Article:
Teatro La Fenice, Lorin Maazel (conductor) & Robert Carsen (stage director)
Usually despatched in 2 - 3 working days.
Set & Costume by PATRICK KINMONTH
When the legendary Venetian Teatro La Fenice, which had been completely destroyed by fire in 1996, rose like a phoenix from the ashes again, its rebirth was celebrated with Verdi’s La Traviata, an opera that had seen its première more than 150 years earlier in the same theatre. Led by star conductor Lorin Maazel, a cast of brilliant singeractors brought an exact replica of the March 1853 version to the stage, giving audiences the opportunity to experience the opera as the world first heard at its premiere in Venice. The original score had been found in the archives of La Fenice, so that La Traviata could relive its premiere without any revisions. With Italian soprano Patrizia Ciofi in the title role, German-Italian tenor Roberto Saccà as her lover and Russian baritone Dmitri Hvorostovsky as his father, the live recording features highly eminent singers of the Italian repertoire and stars, who are at home in opera houses throughout the world. The fascinating staging by internationally celebrated opera director Robert Carsen captures Verdi’s original intention. He takes up Verdi’s dictum that the opera is “a subject from our own time” and sets it in a well-healed contemporary environment. His interpretation picks up the two driving forces of the plot: the topic of prostitution and bourgeois hypocrisy and – immediately connected to it – the other central concern of the opera: money. The multi perspective filming and close-up cameras underline the singers’ outstanding acting ability and leave the impression of a film rather than stage action.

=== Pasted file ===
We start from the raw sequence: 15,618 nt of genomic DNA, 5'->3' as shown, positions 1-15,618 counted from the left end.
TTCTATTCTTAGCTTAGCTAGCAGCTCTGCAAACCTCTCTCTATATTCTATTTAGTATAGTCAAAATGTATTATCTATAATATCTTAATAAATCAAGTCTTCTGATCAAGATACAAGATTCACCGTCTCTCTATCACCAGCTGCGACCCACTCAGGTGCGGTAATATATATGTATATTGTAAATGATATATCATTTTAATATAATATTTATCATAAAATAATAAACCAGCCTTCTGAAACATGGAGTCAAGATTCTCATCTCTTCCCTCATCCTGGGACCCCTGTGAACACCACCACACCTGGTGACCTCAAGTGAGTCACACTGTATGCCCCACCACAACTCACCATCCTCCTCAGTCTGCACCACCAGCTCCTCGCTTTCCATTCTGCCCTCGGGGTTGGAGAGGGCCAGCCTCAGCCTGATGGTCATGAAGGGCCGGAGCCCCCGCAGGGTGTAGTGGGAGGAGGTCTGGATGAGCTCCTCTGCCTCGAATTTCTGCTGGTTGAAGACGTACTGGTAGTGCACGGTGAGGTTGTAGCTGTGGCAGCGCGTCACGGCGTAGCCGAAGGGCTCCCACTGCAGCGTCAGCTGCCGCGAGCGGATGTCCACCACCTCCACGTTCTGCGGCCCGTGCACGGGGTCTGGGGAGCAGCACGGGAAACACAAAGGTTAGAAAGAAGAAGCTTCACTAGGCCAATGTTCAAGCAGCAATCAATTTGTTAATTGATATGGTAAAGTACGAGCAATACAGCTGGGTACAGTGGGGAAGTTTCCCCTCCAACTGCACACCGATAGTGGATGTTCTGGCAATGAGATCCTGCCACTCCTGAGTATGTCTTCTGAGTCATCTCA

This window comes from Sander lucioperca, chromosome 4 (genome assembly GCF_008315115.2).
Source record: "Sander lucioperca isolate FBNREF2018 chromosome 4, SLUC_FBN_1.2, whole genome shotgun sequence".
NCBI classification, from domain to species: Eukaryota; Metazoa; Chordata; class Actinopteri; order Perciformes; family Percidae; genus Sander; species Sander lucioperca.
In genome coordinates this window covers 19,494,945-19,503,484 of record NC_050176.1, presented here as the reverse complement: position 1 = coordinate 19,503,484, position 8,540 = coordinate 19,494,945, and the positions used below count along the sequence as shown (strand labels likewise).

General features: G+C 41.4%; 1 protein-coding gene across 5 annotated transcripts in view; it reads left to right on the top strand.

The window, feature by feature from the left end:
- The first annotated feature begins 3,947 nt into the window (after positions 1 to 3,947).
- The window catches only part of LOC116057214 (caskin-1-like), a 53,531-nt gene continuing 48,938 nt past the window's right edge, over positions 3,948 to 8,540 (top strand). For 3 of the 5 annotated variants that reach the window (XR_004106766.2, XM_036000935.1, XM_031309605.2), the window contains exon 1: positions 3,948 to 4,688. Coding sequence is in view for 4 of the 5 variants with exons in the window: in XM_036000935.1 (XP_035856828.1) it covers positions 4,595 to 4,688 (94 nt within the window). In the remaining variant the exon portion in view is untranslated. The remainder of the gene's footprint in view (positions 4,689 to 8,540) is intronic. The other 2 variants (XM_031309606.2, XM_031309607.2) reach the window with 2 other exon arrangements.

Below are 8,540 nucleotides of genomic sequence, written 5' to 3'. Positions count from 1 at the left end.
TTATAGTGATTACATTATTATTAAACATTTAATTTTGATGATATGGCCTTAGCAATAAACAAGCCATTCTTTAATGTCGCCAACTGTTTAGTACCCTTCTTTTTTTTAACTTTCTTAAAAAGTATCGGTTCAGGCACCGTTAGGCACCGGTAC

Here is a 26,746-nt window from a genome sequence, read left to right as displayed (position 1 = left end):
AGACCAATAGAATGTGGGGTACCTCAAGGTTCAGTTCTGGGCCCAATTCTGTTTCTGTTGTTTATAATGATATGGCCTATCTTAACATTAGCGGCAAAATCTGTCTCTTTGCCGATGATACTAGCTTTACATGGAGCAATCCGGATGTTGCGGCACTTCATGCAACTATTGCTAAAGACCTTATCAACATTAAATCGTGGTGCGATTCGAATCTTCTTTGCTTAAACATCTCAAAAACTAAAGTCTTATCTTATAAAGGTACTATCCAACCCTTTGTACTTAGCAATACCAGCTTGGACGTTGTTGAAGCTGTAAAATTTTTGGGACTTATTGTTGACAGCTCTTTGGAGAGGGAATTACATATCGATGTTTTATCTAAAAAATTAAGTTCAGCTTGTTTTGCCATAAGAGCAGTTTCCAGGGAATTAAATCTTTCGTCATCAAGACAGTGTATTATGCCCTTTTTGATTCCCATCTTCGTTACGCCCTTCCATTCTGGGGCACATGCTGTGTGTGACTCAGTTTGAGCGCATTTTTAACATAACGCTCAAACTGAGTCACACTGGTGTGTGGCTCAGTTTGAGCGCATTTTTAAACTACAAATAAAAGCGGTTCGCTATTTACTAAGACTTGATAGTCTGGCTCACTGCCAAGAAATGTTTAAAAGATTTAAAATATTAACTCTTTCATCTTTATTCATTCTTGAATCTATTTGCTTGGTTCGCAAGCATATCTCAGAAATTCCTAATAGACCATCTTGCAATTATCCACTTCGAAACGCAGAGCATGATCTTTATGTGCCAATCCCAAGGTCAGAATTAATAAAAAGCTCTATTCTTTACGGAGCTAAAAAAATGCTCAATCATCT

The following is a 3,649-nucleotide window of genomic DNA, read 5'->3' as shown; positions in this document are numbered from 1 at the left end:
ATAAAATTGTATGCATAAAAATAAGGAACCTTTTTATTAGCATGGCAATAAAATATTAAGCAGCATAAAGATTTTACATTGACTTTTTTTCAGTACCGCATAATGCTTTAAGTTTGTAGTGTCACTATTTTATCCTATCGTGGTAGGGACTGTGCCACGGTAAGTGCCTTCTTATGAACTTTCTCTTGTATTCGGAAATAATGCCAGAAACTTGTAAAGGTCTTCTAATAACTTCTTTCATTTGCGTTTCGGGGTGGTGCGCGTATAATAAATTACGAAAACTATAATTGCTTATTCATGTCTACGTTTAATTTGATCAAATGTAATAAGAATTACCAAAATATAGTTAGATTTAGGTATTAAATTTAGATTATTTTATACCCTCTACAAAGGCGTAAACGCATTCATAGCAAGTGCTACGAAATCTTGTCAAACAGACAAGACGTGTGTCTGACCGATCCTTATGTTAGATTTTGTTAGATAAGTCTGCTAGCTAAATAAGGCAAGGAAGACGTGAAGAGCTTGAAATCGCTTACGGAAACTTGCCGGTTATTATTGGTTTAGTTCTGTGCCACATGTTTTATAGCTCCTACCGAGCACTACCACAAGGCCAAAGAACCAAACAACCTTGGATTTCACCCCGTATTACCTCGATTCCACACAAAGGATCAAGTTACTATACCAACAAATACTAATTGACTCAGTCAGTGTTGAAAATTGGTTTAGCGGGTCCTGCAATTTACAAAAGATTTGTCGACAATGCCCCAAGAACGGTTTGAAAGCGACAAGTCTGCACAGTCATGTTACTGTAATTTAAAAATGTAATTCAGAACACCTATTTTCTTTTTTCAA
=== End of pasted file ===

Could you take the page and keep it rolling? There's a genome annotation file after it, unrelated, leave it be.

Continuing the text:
Sound Format: PCM Stereo, DD 5.1, DTS 5.1
Picture Format: 16:9
DVD Format: DVD 9, PAL
Subtitle Languages: IT, GB, DE, FR, ES
Running Time: 146 mins
“Ciofi is a serious artist who manoeuvres her voice around the difficulties of the title role and works hard to achieve Carsen's concept...Ultimately it's baritone Dmitri Hvorostovsky's magnificent Giorgio Germont who steals the show”
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